Cruzalta adds that Paul's letters speak of women prophets, deaconesses, who had many ministries women, because they did not have the current hierarchical structure. That the early church did not know it, it was the service, it did not give prestige, it was to serve, that's why there were many women serving their communities, breaking bread or baptizing, like men.

"There was no Eucharist. There was not what we have now, there was no ordained ministry, there were no priests, no men, no women. That is later. Jesus did not ordain any priest, no apostle, "declares the Catholic theologian.

Both Cruzalta and Amparo affirm that the primitive apostolate comes from the example given by Jesus, contrary to what they have tried to make us believe. There were women among the apostles and disciples of Jesus.

"Fundamentalists say no, that Jesus only ordained males; Did not order women. Well, Jesus never ordered anyone: neither men nor women, "says Amparo. What is a fact, he points out, is that Jesus had disciples, as the Gospel of Luke says, who followed him, 12 but also Juana, Susana, María and the other women, one of them the wife of Herod's administrator.

But there is something else. Jesus gives a woman the privilege of being the one who announces the most important event of her mission on earth: the resurrection. It is neither Peter nor any of the male apostles to whom Christ first appears once resurrected. Choose Mary Magdalene.

"She is the apostle apostolorum, the apostle over the apostles, because it was sent by Jesus Christ Himself. Jesus does not choose a man to tell them that I have risen, choose Mary. And an apostle means the envoy, the sent one, and being a priest is to be an envoy to preach the Word, "says Amparo.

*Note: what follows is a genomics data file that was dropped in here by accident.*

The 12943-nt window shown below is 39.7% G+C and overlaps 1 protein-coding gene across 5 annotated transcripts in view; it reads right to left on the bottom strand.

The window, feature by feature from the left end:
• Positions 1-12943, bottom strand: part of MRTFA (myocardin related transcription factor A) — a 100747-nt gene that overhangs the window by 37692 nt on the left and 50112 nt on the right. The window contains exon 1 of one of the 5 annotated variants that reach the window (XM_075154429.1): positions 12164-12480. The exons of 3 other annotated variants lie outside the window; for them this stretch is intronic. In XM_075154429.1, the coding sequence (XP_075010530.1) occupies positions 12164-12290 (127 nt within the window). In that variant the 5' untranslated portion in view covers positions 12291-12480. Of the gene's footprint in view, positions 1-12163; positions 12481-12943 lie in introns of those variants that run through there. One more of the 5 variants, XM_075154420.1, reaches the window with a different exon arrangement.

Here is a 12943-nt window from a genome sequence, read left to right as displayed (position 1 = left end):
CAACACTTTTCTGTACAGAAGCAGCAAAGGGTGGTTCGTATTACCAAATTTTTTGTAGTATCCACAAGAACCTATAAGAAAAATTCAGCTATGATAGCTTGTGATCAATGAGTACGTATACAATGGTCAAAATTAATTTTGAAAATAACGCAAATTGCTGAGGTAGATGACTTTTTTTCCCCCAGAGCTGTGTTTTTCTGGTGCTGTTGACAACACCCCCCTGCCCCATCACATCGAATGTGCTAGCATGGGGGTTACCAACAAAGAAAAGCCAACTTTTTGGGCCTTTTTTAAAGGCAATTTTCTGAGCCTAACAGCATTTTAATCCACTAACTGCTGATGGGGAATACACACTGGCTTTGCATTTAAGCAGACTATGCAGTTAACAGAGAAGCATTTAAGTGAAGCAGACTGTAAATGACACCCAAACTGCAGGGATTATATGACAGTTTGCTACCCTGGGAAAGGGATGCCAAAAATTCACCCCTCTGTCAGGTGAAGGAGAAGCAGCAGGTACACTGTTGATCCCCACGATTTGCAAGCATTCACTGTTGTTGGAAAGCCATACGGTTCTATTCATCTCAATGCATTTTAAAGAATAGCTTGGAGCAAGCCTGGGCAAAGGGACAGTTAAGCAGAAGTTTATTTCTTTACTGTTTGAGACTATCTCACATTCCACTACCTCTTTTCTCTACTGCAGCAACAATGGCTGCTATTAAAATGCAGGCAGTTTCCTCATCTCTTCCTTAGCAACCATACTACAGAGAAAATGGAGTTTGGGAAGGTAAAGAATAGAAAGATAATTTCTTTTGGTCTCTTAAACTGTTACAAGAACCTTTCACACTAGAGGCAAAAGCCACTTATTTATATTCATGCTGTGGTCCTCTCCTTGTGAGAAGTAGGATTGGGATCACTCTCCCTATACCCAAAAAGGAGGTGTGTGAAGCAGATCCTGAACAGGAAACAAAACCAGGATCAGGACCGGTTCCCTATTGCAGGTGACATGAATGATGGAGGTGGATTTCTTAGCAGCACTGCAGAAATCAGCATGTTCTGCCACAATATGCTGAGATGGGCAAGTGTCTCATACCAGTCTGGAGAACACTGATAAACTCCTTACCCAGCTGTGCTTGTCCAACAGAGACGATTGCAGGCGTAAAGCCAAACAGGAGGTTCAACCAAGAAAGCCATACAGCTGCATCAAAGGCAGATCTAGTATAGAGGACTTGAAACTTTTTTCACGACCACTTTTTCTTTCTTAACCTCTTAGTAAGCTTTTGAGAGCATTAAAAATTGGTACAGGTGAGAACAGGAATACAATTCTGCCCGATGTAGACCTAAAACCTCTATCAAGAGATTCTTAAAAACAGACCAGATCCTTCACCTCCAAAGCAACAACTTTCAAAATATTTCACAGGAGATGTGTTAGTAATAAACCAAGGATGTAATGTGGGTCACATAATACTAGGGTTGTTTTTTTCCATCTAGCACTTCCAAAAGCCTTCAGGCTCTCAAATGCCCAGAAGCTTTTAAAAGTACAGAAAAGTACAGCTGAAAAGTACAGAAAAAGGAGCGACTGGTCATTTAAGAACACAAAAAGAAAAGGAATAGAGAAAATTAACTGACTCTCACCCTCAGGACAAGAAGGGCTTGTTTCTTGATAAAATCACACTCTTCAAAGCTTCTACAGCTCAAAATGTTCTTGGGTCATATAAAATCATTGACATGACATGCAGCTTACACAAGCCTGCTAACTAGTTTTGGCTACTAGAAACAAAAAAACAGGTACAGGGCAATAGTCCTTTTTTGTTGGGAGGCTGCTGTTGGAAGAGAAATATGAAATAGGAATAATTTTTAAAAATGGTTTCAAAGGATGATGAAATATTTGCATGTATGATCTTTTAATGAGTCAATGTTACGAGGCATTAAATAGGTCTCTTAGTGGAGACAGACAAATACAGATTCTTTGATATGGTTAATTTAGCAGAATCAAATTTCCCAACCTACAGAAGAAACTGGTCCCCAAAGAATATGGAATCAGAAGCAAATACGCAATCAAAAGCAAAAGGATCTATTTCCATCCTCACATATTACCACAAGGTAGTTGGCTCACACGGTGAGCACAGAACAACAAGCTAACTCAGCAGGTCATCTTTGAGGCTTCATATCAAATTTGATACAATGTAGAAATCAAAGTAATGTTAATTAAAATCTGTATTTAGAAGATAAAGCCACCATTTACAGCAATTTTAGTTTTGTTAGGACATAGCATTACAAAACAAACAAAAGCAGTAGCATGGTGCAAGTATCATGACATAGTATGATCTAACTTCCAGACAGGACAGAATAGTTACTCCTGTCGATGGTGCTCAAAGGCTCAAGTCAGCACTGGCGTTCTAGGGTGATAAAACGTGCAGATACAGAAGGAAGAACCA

Cruzalta also points out that Mary Magdalene is a disciple who becomes a spiritual teacher of the community, in the same rank as the rest of the apostles of Christ. And the rest of the women had the same dignity of ministerial service as the men.

The problem was when the Church left the houses and the worship was made public. Then the men dominated. Therefore, from the third century, when there were temples and public preaching, priestly ministries were created and men gave them to themselves. And they have preserved them for centuries, excluding the woman from the dignity of service that Jesus gave them.


But the Catholic Church is no stranger to the possibility that women priestesses or at least deaconesses may one day be ordained. In 2005, seven women who were ordained priests by a dissident Catholic church were excommunicated 10 years ago.

The ordination of these women, four Germans, two Austrians and one American was in a boat that crossed the Danube river. The excommunication was signed by the then prefect of the Vatican Congregation for the Doctrine of the Faith, Cardinal Joseph Ratzinger, who would later become Pope Benedict XVI.

That same 2005, already become Pope, came to the light another woman ordained priest by the catholic rite, according to testified the BBC of London, in a enabled chaplain in a house, that attended a dozen of men and women

"The BBC had access to the ceremony on the condition that it did not reveal the exact place or identity of the woman, who wishes to remain anonymous because she fears losing her job as a religion teacher," it was published in the media so.

And other announcements arrived. That by July of that year eight Canadian women and one American woman would also challenge the Vatican when they were ordained priests in Canada, becoming the first Catholic women ordained priests in North America.

Those events coincide with the time when Julian Cruzalta was invited to the First Encounter on Women's Ordination convened by the Roman Catholic Church in Dublin, Ireland.

"We arrived as 800 people from all over the world. From India, from Australia, we worked for the ministry of women, and the final agreement was that what matters is not whether priests are ordained, but rather to be disciples of Jesus, men and women, "Cruzalta says.

The Dominican explains that the discussion was that the male priesthood is not service-oriented, but as a power, not as the service of the early church community in the first two centuries.

The first thing is the service, he says, as long as the ministry represents power and not service, it will be difficult. And he says that there are many women whose struggle is not because they are ordained priests, but recognized by their dignity.